United States District Court, District of Columbia
ROSEMARY M. COLLYER UNITED STATES DISTRICT JUDGE
Shantelle Ford filed suit under 42 U.S.C. § 1983 against
the District of Columbia and D.C. Police Detectives John
Paprcka and James Bovino. Ms. Ford alleges that the Officers
entered her apartment without a warrant in violation of the
Fourth Amendment and that the District of Columbia caused the
constitutional violation due to its failure to properly
train, investigate, and discipline officers with respect to
warrantless entries. The Detectives’ motion for summary
judgment will be denied, and Plaintiff’s cross motion
will be granted. Furthermore, the District’s motion for
summary judgment will be granted, and Plaintiff’s
partial cross motion will be denied.
9, 2012, D.C. Police Detectives John Paprcka and Jim Bovino
served on Ms. Ford a grand jury subpoena relating to an
investigation into criminal activity by Ms. Ford’s
boyfriend. When the police arrived at her apartment, they
found the door two inches ajar and they heard a baby crying.
Detectives’ Mot. for Summ. J. (MSJ) [Dkt. 47], Ex. 1
(Paprcka Dep). at 9; id., Ex. 2 (Bovino Dep.) at
9-11. The detectives knocked at the door and identified
themselves several times. When no one answered they pushed
the door open and stepped in.
after the Detectives entered, Ms. Ford came out of the
bedroom holding the baby and she yelled at the Detectives,
telling them to leave. Paprcka Dep. at 10. They served her
with the subpoena and left. The parties do not dispute that
the Detectives entered Ms. Ford’s apartment without a
warrant and without consent.
Detectives contend that their entry into the apartment was
reasonable due to exigent circumstances. Detective Paprcka
asserts that he entered the apartment because he believed
that the child was neglected or there was a medical
The circumstances that were laid out in front of me gave me
reason to believe that it was either a neglect case or there
was a medical emergency, since the fact that--I knew
Shantelle Ford’s great love for the child based on
prior dealings with her. It was uncommon for her to be
separated from the child. And when the door is open and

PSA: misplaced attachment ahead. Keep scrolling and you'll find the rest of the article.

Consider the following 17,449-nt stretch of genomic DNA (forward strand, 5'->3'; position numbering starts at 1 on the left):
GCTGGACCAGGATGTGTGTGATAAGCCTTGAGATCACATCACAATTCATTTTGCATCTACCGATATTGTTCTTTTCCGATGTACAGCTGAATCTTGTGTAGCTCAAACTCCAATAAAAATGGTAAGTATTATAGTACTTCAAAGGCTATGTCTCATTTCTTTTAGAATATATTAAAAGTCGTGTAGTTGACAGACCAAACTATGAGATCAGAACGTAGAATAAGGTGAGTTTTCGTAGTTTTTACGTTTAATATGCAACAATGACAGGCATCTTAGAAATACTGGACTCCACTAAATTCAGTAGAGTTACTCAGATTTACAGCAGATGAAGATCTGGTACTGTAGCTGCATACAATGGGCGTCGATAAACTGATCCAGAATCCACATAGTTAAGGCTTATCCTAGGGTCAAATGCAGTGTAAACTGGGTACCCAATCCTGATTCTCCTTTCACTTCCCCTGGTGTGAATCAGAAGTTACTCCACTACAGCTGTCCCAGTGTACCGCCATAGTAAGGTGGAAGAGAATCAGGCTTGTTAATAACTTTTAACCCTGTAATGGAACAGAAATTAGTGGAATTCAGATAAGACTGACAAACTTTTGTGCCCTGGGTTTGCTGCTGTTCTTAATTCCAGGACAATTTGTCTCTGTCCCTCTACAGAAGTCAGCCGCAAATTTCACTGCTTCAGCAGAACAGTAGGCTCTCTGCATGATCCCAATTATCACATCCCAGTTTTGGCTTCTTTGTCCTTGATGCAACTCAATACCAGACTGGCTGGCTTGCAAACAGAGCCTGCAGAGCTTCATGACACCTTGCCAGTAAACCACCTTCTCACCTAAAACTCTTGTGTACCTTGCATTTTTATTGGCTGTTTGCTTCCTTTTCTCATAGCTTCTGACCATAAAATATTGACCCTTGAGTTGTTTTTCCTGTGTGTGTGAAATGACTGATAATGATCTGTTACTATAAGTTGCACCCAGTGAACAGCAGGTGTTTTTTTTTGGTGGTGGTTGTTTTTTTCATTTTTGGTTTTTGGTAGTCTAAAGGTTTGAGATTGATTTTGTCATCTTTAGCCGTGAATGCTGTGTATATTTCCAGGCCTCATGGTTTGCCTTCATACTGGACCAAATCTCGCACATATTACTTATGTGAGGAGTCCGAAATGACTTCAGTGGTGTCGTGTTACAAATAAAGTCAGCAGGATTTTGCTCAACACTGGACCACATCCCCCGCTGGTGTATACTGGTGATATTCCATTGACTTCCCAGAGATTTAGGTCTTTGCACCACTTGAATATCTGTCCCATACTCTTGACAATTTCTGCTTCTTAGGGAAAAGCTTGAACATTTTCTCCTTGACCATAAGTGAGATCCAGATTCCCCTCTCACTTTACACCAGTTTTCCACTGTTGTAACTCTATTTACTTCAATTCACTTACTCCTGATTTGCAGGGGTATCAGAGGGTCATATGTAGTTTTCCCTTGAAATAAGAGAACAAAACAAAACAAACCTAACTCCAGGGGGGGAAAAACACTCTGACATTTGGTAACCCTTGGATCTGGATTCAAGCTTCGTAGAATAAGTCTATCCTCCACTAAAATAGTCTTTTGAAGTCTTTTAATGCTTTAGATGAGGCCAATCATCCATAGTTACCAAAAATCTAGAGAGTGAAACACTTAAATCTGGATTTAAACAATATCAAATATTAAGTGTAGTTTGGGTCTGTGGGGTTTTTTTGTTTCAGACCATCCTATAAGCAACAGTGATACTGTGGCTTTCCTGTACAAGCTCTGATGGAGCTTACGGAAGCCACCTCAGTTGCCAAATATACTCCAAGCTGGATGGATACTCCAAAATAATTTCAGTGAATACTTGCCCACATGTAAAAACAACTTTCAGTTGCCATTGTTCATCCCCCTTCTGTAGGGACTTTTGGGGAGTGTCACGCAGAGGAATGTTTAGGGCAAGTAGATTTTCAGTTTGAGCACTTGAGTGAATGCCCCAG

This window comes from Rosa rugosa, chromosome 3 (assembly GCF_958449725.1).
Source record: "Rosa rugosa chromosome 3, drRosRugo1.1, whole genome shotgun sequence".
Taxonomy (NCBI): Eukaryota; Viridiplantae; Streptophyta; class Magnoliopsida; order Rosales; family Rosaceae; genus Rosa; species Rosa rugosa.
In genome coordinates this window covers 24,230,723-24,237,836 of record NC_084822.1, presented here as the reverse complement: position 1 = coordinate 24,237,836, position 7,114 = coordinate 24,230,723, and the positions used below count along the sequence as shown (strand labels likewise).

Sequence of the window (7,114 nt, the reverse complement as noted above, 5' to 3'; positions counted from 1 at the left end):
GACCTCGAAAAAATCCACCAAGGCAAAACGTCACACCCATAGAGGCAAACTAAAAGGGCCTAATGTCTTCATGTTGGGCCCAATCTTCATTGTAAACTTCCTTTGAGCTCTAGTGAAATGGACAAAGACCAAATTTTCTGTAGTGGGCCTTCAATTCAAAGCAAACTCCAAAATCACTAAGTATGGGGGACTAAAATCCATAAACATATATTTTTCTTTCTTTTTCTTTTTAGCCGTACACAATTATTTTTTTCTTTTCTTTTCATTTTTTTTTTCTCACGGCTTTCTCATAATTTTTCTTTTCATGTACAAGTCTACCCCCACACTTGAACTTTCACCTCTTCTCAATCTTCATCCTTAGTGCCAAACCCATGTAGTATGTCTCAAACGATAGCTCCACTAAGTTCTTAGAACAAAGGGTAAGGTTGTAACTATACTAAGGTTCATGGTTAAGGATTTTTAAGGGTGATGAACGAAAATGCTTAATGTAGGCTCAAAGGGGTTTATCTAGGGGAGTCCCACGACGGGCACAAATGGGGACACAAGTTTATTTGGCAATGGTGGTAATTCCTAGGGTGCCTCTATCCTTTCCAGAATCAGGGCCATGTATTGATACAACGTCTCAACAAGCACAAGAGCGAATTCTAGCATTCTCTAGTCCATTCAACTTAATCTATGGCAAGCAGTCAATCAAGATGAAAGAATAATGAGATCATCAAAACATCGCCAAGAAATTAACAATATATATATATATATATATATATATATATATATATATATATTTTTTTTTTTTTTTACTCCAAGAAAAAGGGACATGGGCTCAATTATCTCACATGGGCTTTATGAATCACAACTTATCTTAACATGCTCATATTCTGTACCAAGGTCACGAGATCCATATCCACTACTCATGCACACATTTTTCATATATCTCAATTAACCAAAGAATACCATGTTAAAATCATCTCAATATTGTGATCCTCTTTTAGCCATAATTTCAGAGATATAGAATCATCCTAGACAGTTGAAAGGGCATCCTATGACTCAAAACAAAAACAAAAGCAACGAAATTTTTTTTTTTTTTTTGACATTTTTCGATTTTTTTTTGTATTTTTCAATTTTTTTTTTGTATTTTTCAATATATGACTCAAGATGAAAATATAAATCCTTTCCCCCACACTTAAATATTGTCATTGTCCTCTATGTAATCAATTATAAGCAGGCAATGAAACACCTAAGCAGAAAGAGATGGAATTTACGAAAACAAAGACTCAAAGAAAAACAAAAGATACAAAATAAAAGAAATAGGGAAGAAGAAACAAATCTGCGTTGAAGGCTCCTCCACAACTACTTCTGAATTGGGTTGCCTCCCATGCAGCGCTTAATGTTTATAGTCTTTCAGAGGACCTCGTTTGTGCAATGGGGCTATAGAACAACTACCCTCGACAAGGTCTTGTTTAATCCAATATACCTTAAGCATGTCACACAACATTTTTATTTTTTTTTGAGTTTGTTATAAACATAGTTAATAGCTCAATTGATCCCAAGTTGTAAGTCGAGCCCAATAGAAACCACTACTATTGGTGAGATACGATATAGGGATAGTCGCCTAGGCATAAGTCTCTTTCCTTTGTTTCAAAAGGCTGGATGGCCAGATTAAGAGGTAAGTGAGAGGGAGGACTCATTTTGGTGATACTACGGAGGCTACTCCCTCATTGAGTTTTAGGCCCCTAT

there’s no response from an adult, that was a set of
facts and circumstances that rose to the point where I was
concerned for something happening inside the apartment which
caused for additional investigation to confirm everything was
Paprcka Dep. at 15-16. Detective Bovino echoed this reason
for entering the apartment. He stated:
We felt that there was something--something wrong, there was
something wrong in the apartment, because of what Detective
Paprcka said to me about this young lady not leaving--she
wouldn’t leave the baby, and we became concerned that
there was something going on or something wrong inside. . . .
There could have been a medical emergency of some sort. There
could have been criminal activity. I just didn’t know.
Dep. at 15-16. Detective Paprcka described the
baby’s crying as not “gut-wrenching, ” and
he thought that the baby sounded hungry or tired: “It
wasn’t a gut-wrenching hey, I just fell down and I hurt
myself and I’m really freaked out crying. It was a hey,
I’m hungry or I need some sleep type of deal
crying.” Paprcka Dep. at 18.
Ford contests the Detectives’ assertion that they had
reason to believe that there was either neglect or a medical
emergency. In fact, she contends that her baby was not crying
when the Detectives entered her apartment. This dispute of
fact is immaterial because, as explained below, even if the
Court accepts the Detectives’ version of the facts as
true, those facts do not reflect exigent circumstances
excusing the warrantless entry into Ms. Ford’s home.
Ford filed an Amended Complaint, Dkt. 32, alleging claims
against Detectives Paprcka and Bovino as follows: Count I, a
Fourth Amendment violation pursuant to 42 U.S.C. § 1983;
Count II, invasion of privacy; Count III, intentional
infliction of emotional distress; and Count IV, trespass. Her
Amended Complaint also asserts a § 1983 Fourth Amendment
claim against the District of Columbia, alleging that the
District was deliberately indifferent to the need to train,
investigate, and discipline police officers regarding
warrantless entries. Plaintiff later withdrew her claim for
intentional infliction of emotional distress. See
Pl. Reply Re Detectives [Dkt. 62] at 1.
Defendants filed motions for summary judgment, and Ms. Ford
filed oppositions and almost identical cross motions.
District MSJ [Dkt. 46]; Detectives’ MSJ [Dkt. 47]; Pl.
Cross MSJ Re Detectives [Dkt. 49]; Pl. Opp’n to
Detectives’ MSJ 51]; Pl. Cross MSJ Re District [Dkt.
48]; Pl. Opp’n to District MSJ [Dkt. 50]. The matter
was fully briefed when all parties filed reply briefs.
See District Reply/Opp’n to Cross Mot. [Dkt.
58]; Detectives Reply/Opp’n to Cross Mot. [Dkt. 59];
Pl. Reply Re Detectives [Dkt. 60] (corrected version at Dkt.
62); Pl. Reply Re District [Dkt. 61] (corrected version at
Dkt. 64); Pl. Corrected Appendix [Dkt. 63]. Detectives
Paprcka and Bovino assert qualified immunity based on exigent
circumstances, i.e., that an objective officer would
have reasonably believed he needed to enter Ms. Ford’s
apartment to protect life or avoid serious injury and thus
that they did not violate the Fourth Amendment when they
entered Ms. Ford’s apartment. The District argues that
it is entitled to summary judgment as well because Ms. Ford
has not pointed to evidence showing that a District custom or
policy was the moving force behind the violation of her
Fourth Amendment rights and she has not presented evidence of
deliberate indifference to the need to train, supervise, and
discipline officers with regard to warrantless entries based
on exigent circumstances.